Encircled by the Shaw Channel Chute roller coaster, the hotel looked like a bizarro version of one of the live pachyderms on exhibit at Coney Island’s amusement parks at the turn of the century.

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Completed in 1885 at Surf Avenue and West 12th Street, the 12-story elephant was divided into 31 rooms. Visitors could also climb to the observatory and pay 10 cents to get an incredible aerial view of New York City by looking through the elephant’s eyes, which were actually telescopes.

Elephanthotelrollercoaster“The forelegs contained a cigar store…

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Explaining Coney Island to the rest of the world

It’s that time of year to learn more about the history of one of America’s biggest playgrounds, Coney Island! Great post by Ephemeral New York.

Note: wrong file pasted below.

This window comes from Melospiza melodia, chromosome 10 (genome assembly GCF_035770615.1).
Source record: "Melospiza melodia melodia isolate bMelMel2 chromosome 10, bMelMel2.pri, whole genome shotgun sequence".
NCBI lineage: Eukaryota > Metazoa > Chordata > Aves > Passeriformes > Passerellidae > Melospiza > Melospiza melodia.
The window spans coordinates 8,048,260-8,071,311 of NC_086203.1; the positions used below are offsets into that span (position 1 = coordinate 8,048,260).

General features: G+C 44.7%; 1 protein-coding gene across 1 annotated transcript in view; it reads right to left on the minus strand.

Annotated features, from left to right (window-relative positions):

Ephemeral New York

Much has been written about Coney Island, once just a thread of sandy beach supposedly named for its rabbit population (konij is Dutch for rabbit).

By the 1880s, of course, this little outpost had become Sodom by the Sea—a tawdry playground of hotels, pavilions, dime museums, freak shows, amusement parks, exotic animals, and more, all bathed in thousands of colored lights.